Friday, March 26, 2010

The cassandras are wringing their hands about bonds

Oh My! No-one wants Uncle Sam's paper!

Did anyone think that maybe people were finally get bored of the rates for Govvie paper?

The WSJ had a picture of the White House behind bars, as it came out with this article:

A sudden drop-off in investor demand for U.S. Treasury notes is raising questions about whether interest rates will finally begin a march higher—a climb that would jack up the government's borrowing costs and spell trouble for the fragile housing market.

For months, investors have focused their attention on the debt crisis in Europe, but there are signs the spotlight is turning to the ability of the U.S. to finance its own budget deficit.

This week, some investors turned up their noses at three big U.S. Treasury offerings. Demand was weak for a $44 billion 2-year note auction on Tuesday, a $42 billion sale of 5-year debt on Wednesday and a $32 billion 7-year note sale Thursday.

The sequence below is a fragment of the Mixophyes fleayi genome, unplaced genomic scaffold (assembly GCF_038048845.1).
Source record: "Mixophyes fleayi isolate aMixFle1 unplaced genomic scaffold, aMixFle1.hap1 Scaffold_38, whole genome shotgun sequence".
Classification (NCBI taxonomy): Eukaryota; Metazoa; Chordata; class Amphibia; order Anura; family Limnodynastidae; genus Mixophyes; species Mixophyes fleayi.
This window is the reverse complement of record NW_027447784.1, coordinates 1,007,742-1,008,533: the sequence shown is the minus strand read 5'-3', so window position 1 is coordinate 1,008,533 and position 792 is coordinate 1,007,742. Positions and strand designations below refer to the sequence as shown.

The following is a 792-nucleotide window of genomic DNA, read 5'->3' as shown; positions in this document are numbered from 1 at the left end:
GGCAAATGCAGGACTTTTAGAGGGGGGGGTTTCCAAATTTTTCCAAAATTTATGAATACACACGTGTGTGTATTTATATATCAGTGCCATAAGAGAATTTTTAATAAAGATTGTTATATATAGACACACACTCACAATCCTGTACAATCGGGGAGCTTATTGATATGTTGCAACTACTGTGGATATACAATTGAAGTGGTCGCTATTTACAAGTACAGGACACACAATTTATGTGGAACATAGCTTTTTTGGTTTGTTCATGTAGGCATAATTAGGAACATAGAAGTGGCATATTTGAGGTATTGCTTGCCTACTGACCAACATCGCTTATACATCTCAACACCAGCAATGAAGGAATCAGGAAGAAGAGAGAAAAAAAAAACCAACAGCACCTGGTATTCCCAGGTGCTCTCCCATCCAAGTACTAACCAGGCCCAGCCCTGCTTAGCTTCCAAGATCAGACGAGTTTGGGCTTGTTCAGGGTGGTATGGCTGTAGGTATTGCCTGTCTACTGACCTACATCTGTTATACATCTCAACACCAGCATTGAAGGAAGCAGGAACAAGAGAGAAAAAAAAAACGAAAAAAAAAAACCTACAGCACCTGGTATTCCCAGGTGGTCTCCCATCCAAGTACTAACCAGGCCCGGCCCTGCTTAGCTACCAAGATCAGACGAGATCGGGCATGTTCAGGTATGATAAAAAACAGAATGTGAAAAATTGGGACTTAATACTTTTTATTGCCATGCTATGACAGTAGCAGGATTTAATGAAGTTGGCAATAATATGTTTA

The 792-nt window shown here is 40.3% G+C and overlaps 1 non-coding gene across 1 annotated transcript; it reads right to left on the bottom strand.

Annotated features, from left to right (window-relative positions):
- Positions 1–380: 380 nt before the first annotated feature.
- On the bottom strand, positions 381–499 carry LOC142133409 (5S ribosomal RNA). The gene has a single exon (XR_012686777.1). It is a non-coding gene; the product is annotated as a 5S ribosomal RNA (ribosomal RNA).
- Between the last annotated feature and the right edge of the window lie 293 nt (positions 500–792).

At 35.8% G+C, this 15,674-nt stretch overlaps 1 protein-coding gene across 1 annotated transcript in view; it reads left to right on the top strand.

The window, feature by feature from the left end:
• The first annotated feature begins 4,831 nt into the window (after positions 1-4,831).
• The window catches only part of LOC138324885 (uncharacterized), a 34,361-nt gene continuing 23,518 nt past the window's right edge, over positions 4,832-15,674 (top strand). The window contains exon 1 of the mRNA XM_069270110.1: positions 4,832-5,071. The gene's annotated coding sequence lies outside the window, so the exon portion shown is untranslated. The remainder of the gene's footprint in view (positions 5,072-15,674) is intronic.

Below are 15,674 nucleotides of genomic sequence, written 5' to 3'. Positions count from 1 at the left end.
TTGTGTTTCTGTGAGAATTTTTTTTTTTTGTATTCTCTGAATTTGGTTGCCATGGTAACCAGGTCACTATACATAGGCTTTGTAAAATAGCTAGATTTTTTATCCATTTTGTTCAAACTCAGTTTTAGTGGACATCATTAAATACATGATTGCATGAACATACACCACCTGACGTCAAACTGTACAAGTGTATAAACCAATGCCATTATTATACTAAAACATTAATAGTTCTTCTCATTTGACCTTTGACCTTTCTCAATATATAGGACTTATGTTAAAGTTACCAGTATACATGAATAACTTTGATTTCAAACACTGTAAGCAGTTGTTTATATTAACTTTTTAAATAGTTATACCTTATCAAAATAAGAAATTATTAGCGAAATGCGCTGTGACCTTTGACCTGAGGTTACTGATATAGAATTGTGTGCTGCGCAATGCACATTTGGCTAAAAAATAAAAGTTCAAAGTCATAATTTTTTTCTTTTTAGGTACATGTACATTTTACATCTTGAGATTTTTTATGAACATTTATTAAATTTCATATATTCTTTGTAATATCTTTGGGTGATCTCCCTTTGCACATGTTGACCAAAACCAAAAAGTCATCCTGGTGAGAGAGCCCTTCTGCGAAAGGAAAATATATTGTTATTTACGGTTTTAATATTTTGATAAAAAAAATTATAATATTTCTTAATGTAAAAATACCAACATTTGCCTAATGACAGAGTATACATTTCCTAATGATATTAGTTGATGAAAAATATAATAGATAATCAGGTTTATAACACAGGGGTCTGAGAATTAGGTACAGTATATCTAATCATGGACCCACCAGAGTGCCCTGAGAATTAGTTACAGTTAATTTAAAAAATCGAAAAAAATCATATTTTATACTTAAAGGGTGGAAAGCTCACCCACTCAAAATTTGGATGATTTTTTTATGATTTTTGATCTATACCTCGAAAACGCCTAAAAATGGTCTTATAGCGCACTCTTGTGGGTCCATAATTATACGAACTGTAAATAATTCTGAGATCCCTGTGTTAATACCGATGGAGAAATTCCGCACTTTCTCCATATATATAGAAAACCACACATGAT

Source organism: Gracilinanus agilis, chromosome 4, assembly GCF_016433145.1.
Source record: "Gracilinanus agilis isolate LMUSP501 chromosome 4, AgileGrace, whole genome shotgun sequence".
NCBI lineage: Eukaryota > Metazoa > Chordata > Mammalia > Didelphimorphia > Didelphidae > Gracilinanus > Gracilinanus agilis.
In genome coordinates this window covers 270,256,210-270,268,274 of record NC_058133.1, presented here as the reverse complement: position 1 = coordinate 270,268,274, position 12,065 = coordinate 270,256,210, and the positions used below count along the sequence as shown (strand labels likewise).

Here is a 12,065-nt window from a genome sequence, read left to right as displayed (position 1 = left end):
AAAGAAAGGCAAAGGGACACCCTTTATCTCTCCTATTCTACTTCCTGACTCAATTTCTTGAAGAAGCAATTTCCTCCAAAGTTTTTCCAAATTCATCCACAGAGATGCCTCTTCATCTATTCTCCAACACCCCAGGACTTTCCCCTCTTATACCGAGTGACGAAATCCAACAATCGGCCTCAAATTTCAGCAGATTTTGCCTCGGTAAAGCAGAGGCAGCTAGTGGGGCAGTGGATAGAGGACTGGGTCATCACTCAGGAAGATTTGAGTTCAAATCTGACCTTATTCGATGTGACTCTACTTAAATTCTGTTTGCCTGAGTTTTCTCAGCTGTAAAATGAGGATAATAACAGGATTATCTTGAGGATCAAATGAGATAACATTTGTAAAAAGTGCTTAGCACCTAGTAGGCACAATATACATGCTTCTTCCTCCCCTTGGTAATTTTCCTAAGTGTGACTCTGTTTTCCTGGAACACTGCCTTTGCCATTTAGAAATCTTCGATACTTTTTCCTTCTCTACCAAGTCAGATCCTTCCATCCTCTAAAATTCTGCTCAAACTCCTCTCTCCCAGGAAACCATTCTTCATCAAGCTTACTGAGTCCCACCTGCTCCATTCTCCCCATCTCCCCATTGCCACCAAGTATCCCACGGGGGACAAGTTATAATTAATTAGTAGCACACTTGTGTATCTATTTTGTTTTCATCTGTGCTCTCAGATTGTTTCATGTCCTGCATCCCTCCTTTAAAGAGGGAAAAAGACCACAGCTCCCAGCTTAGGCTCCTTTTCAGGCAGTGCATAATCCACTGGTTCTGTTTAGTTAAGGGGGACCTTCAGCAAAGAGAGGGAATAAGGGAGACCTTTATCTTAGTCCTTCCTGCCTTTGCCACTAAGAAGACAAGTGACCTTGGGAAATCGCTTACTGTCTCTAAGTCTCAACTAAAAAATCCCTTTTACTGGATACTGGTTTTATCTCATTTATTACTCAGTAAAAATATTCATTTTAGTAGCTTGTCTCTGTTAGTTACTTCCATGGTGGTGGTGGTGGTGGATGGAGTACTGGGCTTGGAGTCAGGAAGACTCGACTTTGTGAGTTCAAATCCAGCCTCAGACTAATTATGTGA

Why would anyone own this paper anyway?

But Japan pulled back from buying since their fiscal year ends on March 31, and the world's biggest "currency manipulator" China, probably did the same, just to get Uncle Sam's attention.

So all this talk about failed auctions, will be just that.

Just talk.

Oh My!

No comments: